There is a common misconception that estate planning is only for exceptionally wealthy individuals. But since it can help ensure your wishes are carried out after you pass away, estate planning is something just about everyone might consider.
A trust is one tool you may utilize in the
- You want to provide for a child with special needs or other circumstances that may require lifelong care.
- Situations later in life that would affect your ability to handle your personal financial affairs due to a diagnosis.
- You want to make decisions in advance in the case of a blended family or complicated family structure.
There are different types of trusts and arrangements that can be made within trusts; as one example, a trust can be either revocable or irrevocable. Because of the complex nature of trusts and their potential impact upon your estate plan, it is important to seek the assistance of an attorney when establishing one. An attorney can go through the steps to ensure your trust is created according to your needs and desires. Thrivent does not provide legal or tax advice, but we can partner with you and your tax professional or attorney to provide details on your overall financial strategy at Thrivent.
Trust terms you should know
You will generally hear the following terms when trusts are being discussed:
- Grantor. The person who sets up the trust, also known as a settlor or trustor.
- Trustee. The person who has the legal duty to manage the assets in the trust. The trustee is responsible for safeguarding the trust assets for the grantor or beneficiaries, filing tax returns and more.
- Co-Trustee. One of two or more people who are named trustees in the trust. For example, a spouse may be a co-trustee on your personal trust.
Beneficiary. A person or entity that receives the benefit of the assets held in trust.
What is a revocable trust?
Revocable trusts, also called living trusts, are a special kind of estate planning tool that can own your assets while you’re still living—and detail how to distribute it after you pass away.
To establish a revocable trust, you (the grantor) need to have an attorney draft legal documentation for the trust and then transfer assets to it. In revocable trusts, grantors will generally name themselves as trustee during their lifetime and then will appoint a successor trustee who will manage the trust in the event of the grantor’s illness or death.
The grantor retains control during their lifetime and can make changes or even cancel the trust as desired. Your loved ones or charitable organizations you designate will be the beneficiaries of the trust after you pass away.
Some benefits of a revocable trust include:
- It can help protect you now. If you’re unable to manage your own financial affairs due to a temporary or permanent disability, your trust can address how your assets are to be managed and by whom.
- It typically avoids probate. Probate is the court procedure for collecting a decedent’s assets, liquidating liabilities, paying taxes and distributing property to heirs, carried out by a personal representative or executor under the supervision of the probate court. Since your trust details how assets should be distributed to beneficiaries, your heirs typically can bypass probate court.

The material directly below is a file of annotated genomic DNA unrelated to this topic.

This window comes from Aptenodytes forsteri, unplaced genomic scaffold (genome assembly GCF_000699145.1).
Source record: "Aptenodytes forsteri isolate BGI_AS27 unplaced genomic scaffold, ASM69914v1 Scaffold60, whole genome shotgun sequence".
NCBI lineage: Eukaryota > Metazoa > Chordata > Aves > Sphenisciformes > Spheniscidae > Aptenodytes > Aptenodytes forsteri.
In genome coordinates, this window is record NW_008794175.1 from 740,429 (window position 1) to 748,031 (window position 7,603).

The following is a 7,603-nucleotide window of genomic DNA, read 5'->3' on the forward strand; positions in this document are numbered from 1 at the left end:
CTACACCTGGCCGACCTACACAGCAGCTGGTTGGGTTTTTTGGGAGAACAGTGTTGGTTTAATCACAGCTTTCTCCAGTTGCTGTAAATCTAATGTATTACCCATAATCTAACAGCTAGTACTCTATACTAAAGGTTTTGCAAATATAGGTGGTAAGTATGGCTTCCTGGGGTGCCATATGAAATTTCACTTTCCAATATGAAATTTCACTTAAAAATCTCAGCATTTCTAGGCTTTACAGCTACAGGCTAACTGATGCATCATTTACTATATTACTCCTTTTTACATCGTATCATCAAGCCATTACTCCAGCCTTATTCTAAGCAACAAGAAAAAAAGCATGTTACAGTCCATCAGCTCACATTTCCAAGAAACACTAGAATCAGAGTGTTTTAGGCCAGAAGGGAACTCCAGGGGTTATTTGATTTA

- You can maintain privacy. Probate court proceedings are a matter of public record. By keeping your estate planning within the confines of a trust, you ensure privacy of your financial wishes.
- It fulfills your wishes upon death. The trust identifies your chosen beneficiaries and details for how your assets are distributed.
What is an irrevocable trust?
An irrevocable trust is generally one that cannot be modified after it is created (with some exceptions), unlike a revocable trust, which provides options for changing the terms while the grantor is still alive. So, generally, a grantor in an irrevocable trust gives up control of assets contributed to it.
Irrevocable trusts are often used to fund legacies for children or grandchildren, or to make gifts of property or life insurance.
What’s the difference between trusts & wills?
Wills and trusts are two different instruments that can be incorporated into an estate plan—and the key difference is when each of them takes effect. Whereas a will details your wishes after death, a revocable trust becomes effective immediately. It allows your designated successor trustee to carry out your instructions if you no longer can.
Your will, on the other hand, may appoint a guardian for your minor children and include specific instructions for their care in the event of your death. A will may also contain your wishes for a memorial service, burial and/or details about how cherished possessions and keepsakes should be distributed to loved ones.
Another difference is that assets within a trust remain private while a will becomes public at your death and may be subject to probate.
Be sure to speak with your estate planning or legal professional about whether a will or trust (or a combination of the two) is sufficient for your particular situation.
What assets are included in trusts?
Once a trust is created, you can move your assets into it, some of which may include:
- Real estate
- Bank accounts
- Personal property (such as vehicles, artwork and more)
While retirement accounts, including
Your tax and legal professionals can help you determine which assets to include while helping you avoid unintended federal or state income tax consequences. Be aware there are legal fees for establishing the trust and ongoing administration.
How to get started
No one can predict the future with any certainty. But you can take steps to protect yourself and your loved ones. Consult your team of skilled professionals, including your Thrivent financial advisor, estate planning attorney, tax advisor and trust officer as you develop or modify your overall estate plan.
Don’t have a Thrivent financial advisor?